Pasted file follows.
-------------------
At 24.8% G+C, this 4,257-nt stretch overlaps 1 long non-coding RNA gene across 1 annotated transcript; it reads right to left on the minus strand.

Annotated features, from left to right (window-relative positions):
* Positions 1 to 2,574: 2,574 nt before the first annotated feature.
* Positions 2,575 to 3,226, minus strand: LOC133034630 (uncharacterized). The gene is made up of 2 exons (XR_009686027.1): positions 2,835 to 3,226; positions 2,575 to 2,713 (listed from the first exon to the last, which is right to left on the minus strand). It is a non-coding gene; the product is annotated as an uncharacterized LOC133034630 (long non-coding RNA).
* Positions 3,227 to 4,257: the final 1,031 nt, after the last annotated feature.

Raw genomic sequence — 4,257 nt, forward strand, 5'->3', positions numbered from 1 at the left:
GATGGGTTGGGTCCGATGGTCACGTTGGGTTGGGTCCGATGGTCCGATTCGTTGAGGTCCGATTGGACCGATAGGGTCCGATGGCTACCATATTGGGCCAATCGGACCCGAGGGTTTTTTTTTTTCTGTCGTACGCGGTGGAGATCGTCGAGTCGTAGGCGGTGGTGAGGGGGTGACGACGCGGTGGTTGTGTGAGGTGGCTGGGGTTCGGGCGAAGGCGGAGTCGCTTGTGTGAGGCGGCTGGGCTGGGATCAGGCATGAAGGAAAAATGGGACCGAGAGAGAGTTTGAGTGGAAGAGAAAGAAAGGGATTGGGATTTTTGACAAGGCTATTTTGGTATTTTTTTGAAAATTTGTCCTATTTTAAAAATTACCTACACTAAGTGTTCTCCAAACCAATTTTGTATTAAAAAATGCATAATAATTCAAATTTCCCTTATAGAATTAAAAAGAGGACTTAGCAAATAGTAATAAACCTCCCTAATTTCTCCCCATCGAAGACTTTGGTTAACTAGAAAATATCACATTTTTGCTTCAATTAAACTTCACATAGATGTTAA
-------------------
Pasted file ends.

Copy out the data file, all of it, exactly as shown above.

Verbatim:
At 24.8% G+C, this 4,257-nt stretch overlaps 1 long non-coding RNA gene across 1 annotated transcript; it reads right to left on the minus strand.

Annotated features, from left to right (window-relative positions):
* Positions 1 to 2,574: 2,574 nt before the first annotated feature.
* Positions 2,575 to 3,226, minus strand: LOC133034630 (uncharacterized). The gene is made up of 2 exons (XR_009686027.1): positions 2,835 to 3,226; positions 2,575 to 2,713 (listed from the first exon to the last, which is right to left on the minus strand). It is a non-coding gene; the product is annotated as an uncharacterized LOC133034630 (long non-coding RNA).
* Positions 3,227 to 4,257: the final 1,031 nt, after the last annotated feature.

Raw genomic sequence — 4,257 nt, forward strand, 5'->3', positions numbered from 1 at the left:
GATGGGTTGGGTCCGATGGTCACGTTGGGTTGGGTCCGATGGTCCGATTCGTTGAGGTCCGATTGGACCGATAGGGTCCGATGGCTACCATATTGGGCCAATCGGACCCGAGGGTTTTTTTTTTTCTGTCGTACGCGGTGGAGATCGTCGAGTCGTAGGCGGTGGTGAGGGGGTGACGACGCGGTGGTTGTGTGAGGTGGCTGGGGTTCGGGCGAAGGCGGAGTCGCTTGTGTGAGGCGGCTGGGCTGGGATCAGGCATGAAGGAAAAATGGGACCGAGAGAGAGTTTGAGTGGAAGAGAAAGAAAGGGATTGGGATTTTTGACAAGGCTATTTTGGTATTTTTTTGAAAATTTGTCCTATTTTAAAAATTACCTACACTAAGTGTTCTCCAAACCAATTTTGTATTAAAAAATGCATAATAATTCAAATTTCCCTTATAGAATTAAAAAGAGGACTTAGCAAATAGTAATAAACCTCCCTAATTTCTCCCCATCGAAGACTTTGGTTAACTAGAAAATATCACATTTTTGCTTCAATTAAACTTCACATAGATGTTAA